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Engineering Economics Fundamentals

Engineering Economics Fundamentals

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03/18/2014

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Engineering Economics \u2013 Fundamentals
John P. Greaney, PE
1.0. Time Value of Money

Understanding the time value of money is the central theme of Engineering
Economics.I nt e re s t is the cost of borrowing money from a lender (e.g.,
a bank or other financial institution, or an individual) Even if an owner doesn\u2019t
take on debt to finance a project, the opportunity cost of not investing the funds
elsewhere is considered in the economic analysis of the project. This interest rate
equivalent is often called the discount rate.

1.1. Future Value With Compound Annual Interest Calculation
Virtually every commercial lending transaction makes use of compound interest.
The general form of the Future Value equation takes this into consideration
FV = P (1+i/t)nt

Where FV = Future Value
P = initial Principal
i = effective interest rate
n = term of the investment in years
t = number of times interest is compounded during year

Example 1: What is the Future Value of \$1,000 invested at 8% interest
compounded annually for 20 years?
FV = P (1+i/t)nt = \$1,000 (1 + (0.08/1))(20 x 1)

= \$4,660.96
Interest may be compounded monthly, daily, hourly, or even continuously
Compounded monthly:

FV = \$1,000 (1 + (0.08/12))(20 x 12)
= \$4,926.80
Compounded daily:
FV = \$1,000 (1 + (0.08/365))(20 x 365)
= \$4,952.16
Compounded hourly:
FV = \$1,000 (1 + (0.08/8760))(20 x 8760)
= \$4,953.00
As the period for compounding becomes infinitely small (i.e. continuous
compounding), the Future Value formula is expressed as:
FV = Pein
Where FV = Future Value

P = initial Principal
e = constant (2.71828183)
i = effective interest rate
n = term of the investment in years

(Note:e is a constant and the base of the natural logarithm. Mathematicians
often call it Euler\u2019s (sounds like \u201coiler\u201d) Number in honor of the Swiss
mathematician Leonhard Euler. Financial types usually just call it the \u201ccompound
interest constant\u201d.)

Example 2: What is the Future Value of \$1,000 invested at 8% interest
compounded continuously for 20 years?
FV = Pein
= \$1,000 (2.71828)(0.08 x 20)
= \$4,953.03

The effect of increasing the frequency of compounding is depicted graphically in the following chart. Over a 20-year term, there\u2019s little increase in the end value of the investment if interest is compounded more frequently than daily.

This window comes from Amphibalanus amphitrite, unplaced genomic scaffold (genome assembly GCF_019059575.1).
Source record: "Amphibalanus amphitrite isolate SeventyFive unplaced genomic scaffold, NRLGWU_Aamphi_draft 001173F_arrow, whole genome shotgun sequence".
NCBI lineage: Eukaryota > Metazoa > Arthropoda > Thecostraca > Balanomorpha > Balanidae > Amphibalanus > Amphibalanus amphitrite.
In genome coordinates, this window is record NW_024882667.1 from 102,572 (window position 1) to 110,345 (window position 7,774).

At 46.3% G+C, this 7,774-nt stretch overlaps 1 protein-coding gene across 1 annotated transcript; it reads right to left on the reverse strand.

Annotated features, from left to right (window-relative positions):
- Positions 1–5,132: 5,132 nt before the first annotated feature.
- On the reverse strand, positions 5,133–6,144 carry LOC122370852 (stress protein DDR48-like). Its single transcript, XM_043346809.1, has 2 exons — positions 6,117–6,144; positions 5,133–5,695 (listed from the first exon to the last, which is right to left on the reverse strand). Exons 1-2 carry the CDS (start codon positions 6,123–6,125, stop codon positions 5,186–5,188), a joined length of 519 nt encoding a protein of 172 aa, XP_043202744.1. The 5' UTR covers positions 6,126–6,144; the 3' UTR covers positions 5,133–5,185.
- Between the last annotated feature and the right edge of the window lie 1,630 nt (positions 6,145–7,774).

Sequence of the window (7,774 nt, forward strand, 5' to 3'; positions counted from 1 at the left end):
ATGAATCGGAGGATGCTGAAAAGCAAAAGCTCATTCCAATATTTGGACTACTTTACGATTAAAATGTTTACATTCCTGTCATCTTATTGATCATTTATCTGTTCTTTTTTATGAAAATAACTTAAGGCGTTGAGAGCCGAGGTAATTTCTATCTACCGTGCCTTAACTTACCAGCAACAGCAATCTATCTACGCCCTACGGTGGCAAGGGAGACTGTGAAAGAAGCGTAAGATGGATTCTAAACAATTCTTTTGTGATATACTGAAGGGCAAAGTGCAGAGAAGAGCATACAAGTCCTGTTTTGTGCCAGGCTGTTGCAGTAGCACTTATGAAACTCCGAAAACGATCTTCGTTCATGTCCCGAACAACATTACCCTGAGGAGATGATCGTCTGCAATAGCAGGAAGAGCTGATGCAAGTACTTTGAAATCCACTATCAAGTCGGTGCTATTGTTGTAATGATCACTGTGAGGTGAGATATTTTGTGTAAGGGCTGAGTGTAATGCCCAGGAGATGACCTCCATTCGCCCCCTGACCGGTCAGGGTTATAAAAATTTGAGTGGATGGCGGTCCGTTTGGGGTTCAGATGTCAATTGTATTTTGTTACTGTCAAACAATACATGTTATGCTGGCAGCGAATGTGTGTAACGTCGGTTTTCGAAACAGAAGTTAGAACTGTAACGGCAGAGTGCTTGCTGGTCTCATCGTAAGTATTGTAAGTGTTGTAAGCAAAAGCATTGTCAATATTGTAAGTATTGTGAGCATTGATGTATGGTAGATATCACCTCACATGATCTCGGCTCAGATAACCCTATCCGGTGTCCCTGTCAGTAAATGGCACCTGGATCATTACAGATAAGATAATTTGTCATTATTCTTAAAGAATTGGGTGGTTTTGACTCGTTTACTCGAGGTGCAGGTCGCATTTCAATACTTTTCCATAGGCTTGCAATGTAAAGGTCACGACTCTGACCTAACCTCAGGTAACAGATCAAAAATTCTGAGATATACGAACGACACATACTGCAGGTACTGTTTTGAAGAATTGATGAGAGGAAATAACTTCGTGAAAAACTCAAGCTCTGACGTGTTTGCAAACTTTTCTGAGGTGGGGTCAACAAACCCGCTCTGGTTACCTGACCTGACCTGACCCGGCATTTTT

Compound Interest
\$1,000 invested @ 8.00% for 20 years
\$4,500
\$4,600
\$4,700
\$4,800
\$4,900
\$5,000
Yearly
Monthly
Daily
Hourly
Cont.
Frequency of Compounding
ValueAfter2
0Years
1.2. Nominal and Effective Rates of Interest
The phenomenon of compound interest may also be considered by calculating
thee ff e c t i ve rate of interest. In Examples 1 and 2 above, theno mi na l rate is
8%. The effective rate of interest grows as the period of compounding shortens.
The formula for the effective rate of interest is as follows.
i = (1+ ((i(t))/t))t)-1

Where i = effective interest rate
i(t) = nominal interest rate
t = number of times interest is compounded during year

Note that in the termi(t) , (t) is a superscript, not \u201ci\u201d to the \u201ct\u201d power. The variable for the nominal rate of interest with monthly compounding would be denotedi(12). For daily compounding, the variable would bei(365)

Example 3: What is the effective rate of interest for an 8% nominal annual rate of
interest compounded annually?
i = (1+ ((i(t))/t))t)-1= (1+ ((0.08)/1))1)-1 = 0.0800000 = 8.00%
In the case of annual compounding, the nominal and effective rates of interest
are the same.
Example 4: What is the effective rate of interest for an 8% nominal annual rate of
interest compounded monthly?
i = (1+ ((i(t))/t))t)-1= (1+ ((0.08)/12))12)-1 = 0.0829995 = 8.30%

As we increase the frequency of compounding from daily to hourly to an infinite
number of periods (i.e. continuous compounding), the effective interest rate
equation becomes

Where i = effective interest rate
i(t) = nominal interest rate (where t approaches infinity)
e = constant (2.71828183)
t = number of times interest is compounded during year

Example 5: What is the effective rate of interest for an 8% nominal annual rate of
interest compounded continuously?
i = (2.71828183)0.08) -1 = 0.083287 = 8.33%